What does the student do?

Point of view? Distinct theology?

If an older student (high school) worked on this what pacing would you suggest?

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Have you looked at any online courses? The Potter's School has several Bible classes for spring semester. We've not done any Bible classes with them, though several of my close friends' children have done many classes with Potters School and have had no doctrinal issues (my friends are conservative Christian of varying denominations). Here is their statement of faith. 

 

There are also some dual enrollment programs through various Christian colleges.  Liberty University, for example, has dual enrollment (and online high school courses but not sure whether you can cherry pick or have to enroll full scale). It looks like Liberty offers some Bible classes online through dual enrollment.  I thought Patrick Henry College offered distance learning, but I don't see it. 

 

Several of my kids have done an apologetics/theology course using:

 

* the apologetics questions/prompts put out by NCFCA 

* a good systematic theology book (Wayne Grudem's is fairly standard and he also has an abridged version titled Bible Doctrine)

* Know What You Believe, by Paul Little (he also wrote Know Why You Believe)

* The Reason for God, Tim Keller

 

Ravi Zacharias has a foundation of apologetics DVD course. 

 

Oooh, while I was looking up a link, I found that there is A.W.Tozer's Attributes of God has been released with a study guide.  That would be an awesome read! That would definitely be worth ordering for a look and might go to the top of my list. I'm glad I searched that b/c I'm putting it on my ds' list of possibilities for next year. :)

 

Lisa

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I'm curious about the Simply Charlotte Mason resources. They look intriguing, but they give such little information that I can't figure it out. The age ranges on the GOAL journal is huge.

 

So can you tell us about:

Instruction provided? Do you need other products or stand alone?

 

No instruction provided because they are both pretty self-explanatory. There instructions via "How To Use" chapters in each book. I downloaded the ebooks so we could do this on Onenote.

 

What does the student do?

 

The Goal Journal is only for certain books of the Bible - the Epistles.  For each Epistle, you have a lite background and then journal pages.  Each Epistle book is broken down into the following sections: Grasp this Promise;  Obey this command; Avoid this Sin; Live this PrincipleWhen DD wants to do other books of the Bible not covered by the Goal Journal, I plan to make similar pages in Word and print them into Onenote so we can continue with this study.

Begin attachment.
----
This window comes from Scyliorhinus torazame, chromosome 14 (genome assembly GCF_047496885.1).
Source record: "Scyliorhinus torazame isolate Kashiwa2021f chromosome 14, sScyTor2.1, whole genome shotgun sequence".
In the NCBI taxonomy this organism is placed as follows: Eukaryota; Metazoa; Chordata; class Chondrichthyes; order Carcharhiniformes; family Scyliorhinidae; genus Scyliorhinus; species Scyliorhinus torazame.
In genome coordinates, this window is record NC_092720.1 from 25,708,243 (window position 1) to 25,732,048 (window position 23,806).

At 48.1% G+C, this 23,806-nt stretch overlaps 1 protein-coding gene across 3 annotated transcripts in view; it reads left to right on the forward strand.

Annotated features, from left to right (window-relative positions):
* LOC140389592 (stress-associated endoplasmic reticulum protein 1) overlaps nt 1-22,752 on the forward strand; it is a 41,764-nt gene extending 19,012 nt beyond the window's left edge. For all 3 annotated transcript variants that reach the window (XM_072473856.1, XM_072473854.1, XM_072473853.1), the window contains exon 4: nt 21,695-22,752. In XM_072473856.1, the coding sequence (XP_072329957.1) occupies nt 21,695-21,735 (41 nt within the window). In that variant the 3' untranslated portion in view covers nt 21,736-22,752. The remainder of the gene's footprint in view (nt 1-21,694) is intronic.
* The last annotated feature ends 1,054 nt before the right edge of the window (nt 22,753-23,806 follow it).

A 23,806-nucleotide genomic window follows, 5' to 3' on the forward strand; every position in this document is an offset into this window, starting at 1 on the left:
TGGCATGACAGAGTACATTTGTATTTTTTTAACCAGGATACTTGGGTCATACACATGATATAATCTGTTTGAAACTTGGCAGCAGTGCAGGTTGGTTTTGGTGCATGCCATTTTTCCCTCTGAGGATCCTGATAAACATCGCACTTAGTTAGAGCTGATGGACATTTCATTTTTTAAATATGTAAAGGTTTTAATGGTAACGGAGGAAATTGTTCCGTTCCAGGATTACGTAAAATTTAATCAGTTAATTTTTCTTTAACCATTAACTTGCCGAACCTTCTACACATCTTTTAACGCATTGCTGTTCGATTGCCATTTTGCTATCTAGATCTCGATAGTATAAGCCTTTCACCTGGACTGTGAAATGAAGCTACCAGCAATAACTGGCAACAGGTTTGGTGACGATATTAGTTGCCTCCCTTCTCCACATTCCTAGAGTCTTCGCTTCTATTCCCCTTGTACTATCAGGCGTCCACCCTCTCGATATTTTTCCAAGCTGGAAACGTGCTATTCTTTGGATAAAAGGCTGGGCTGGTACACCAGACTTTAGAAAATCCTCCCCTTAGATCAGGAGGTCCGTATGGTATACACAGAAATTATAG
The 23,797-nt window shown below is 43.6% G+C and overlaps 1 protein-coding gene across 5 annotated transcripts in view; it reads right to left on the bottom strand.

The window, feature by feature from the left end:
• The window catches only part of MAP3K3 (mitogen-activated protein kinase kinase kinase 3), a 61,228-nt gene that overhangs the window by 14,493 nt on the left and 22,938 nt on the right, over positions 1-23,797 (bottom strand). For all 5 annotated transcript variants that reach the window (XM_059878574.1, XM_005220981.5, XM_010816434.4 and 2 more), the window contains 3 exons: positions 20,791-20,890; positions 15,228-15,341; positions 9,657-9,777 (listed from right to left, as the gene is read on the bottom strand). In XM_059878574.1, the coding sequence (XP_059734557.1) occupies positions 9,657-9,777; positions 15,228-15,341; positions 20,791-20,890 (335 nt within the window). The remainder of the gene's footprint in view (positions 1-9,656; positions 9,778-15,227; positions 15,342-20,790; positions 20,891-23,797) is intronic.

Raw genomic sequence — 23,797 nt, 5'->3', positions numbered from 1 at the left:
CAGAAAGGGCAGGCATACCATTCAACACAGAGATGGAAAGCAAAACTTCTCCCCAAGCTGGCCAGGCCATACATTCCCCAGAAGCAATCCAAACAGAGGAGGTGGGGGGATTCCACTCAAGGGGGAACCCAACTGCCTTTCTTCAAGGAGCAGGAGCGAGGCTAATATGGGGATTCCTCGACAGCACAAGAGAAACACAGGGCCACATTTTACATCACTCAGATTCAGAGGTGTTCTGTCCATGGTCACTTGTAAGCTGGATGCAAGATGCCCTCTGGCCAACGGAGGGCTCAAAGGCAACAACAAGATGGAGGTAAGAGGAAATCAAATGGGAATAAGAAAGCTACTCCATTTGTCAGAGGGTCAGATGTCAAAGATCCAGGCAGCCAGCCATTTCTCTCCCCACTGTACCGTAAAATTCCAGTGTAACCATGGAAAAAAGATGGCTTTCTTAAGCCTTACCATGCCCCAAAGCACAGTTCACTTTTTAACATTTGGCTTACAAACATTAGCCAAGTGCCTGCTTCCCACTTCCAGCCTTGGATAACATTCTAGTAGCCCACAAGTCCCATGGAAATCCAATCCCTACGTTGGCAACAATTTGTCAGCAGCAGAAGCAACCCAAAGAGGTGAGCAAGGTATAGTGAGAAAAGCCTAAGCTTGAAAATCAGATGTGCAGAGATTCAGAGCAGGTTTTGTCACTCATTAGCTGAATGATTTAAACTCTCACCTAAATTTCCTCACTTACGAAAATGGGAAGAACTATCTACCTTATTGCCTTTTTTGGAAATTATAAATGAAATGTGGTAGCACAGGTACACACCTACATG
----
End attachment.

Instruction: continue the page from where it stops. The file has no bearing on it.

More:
As DD and I read the Epistle she's chosen, we highlight any Scripture which we feel meets the qualifications of the individual sections.  Then, when we're finished reading, we write those highlighted Scriptures under the appropriate sections within that Epistle's journal pages.

 

Point of view? Distinct theology?

 

There isn't a particular point of view.  You are copying verses directly from your Bible either word-for-word, or paraphrasing, however you perfer, into the appropriate areas of the journal for each Epistle.  We are copying the verses word-for-word. Once you have completed a particular Epistle, you then have a basic outline of what that Epistle teaches about the promises and commands of God; sins to avoid, and principles to live by.  Going back and reading the journal gives you an overview of what each book of the Bible is about.

 

If an older student (high school) worked on this what pacing would you suggest?

 

Just take it one book at a time and let him/her work at their own pace.  This isn't time sensitive. I'm doing it with DD because I need it and find I'm enjoying it! 

 

Now, the other journal, Discovering Doctrine, is a little different. It deals specifically with Doctrine.  I think this was suggested for high school students, but I know that my DD can handle it since I'm doing both of these with her.  We are doing both journals at the same time.  When we come across doctrine in our Bible readings, we make a notation (highlight) for those also so we can update our Discovering Doctrine Journal at the same time as our Goal Journal.